Waitzkin builds on these stories and contributes to our understanding of learning in chapter two by discussing the “entity” and “incremental” approaches to learning. Entity theorists believe things are innate; thus, one can play chess or do karate or be an economist because he or she was born to do so.  Therefore, failure is deeply personal.  By contrast, “incremental theorists” view losses as opportunities: “step by step, incrementally, the novice can become the master” (p. 30).  They rise to the occasion when presented with difficult material because their approach is oriented toward mastering something over time.  Entity theorists collapse under pressure.  Waitzkin contrasts his approach, in which he spent a lot of time dealing with end-game strategies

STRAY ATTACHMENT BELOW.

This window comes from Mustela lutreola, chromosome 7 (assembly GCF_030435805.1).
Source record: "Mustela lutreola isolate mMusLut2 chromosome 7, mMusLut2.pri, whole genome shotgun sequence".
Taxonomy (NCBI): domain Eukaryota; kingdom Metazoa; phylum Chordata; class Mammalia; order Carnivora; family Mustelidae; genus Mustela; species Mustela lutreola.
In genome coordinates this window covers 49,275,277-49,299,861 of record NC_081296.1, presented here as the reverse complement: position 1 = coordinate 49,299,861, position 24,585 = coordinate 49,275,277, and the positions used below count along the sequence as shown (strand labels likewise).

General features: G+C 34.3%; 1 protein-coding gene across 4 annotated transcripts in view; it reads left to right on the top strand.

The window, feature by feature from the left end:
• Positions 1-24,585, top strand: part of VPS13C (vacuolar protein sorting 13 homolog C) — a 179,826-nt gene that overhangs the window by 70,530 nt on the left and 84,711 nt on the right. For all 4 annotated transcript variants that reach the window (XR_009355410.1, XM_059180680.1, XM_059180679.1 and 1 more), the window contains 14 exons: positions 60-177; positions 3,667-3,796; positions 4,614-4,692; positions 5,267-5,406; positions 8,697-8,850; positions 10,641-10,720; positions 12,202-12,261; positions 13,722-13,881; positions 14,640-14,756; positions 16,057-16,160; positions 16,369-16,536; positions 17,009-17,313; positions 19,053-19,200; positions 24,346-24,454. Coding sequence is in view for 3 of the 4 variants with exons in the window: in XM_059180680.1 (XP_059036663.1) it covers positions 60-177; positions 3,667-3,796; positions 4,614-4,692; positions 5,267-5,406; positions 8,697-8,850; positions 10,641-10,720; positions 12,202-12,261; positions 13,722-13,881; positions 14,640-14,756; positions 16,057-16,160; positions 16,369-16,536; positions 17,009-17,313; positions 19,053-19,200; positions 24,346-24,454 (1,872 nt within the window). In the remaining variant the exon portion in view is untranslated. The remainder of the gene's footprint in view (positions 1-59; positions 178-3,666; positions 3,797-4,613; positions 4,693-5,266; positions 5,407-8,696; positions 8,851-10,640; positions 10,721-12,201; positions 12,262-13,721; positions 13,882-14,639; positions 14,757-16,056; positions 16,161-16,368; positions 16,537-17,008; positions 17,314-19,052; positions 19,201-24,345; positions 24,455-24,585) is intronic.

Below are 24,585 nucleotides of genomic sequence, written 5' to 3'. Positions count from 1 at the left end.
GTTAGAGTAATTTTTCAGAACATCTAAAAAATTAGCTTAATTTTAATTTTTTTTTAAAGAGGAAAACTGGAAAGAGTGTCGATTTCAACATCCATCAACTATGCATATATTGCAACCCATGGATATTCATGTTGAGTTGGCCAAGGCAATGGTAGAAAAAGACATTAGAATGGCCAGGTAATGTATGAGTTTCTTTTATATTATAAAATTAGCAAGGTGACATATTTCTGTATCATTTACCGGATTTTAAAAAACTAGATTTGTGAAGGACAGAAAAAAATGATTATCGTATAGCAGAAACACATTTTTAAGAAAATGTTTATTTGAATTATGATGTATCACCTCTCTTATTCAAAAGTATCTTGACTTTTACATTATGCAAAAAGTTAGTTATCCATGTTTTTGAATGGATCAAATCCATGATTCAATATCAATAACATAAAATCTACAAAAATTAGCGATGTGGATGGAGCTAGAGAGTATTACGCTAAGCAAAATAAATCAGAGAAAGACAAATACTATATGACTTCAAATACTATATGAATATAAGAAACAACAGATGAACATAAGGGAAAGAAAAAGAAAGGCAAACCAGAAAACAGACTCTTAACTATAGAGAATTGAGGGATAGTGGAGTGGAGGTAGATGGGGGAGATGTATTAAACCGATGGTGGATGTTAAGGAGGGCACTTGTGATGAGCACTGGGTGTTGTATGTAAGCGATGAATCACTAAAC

where both players had very few pieces.  By contrast, he said that many young students begin by learning a wide array of opening variations.  This damaged their games over the long run: “(m)any very talented kids expected to win without much resistance.  When the game was a struggle, they were emotionally unprepared.”  For some of us, pressure becomes a source of paralysis and mistakes are the beginning of a downward spiral (pp. 60, 62).  As Waitzkin argues, however, a different approach is necessary if we are to reach our full potential.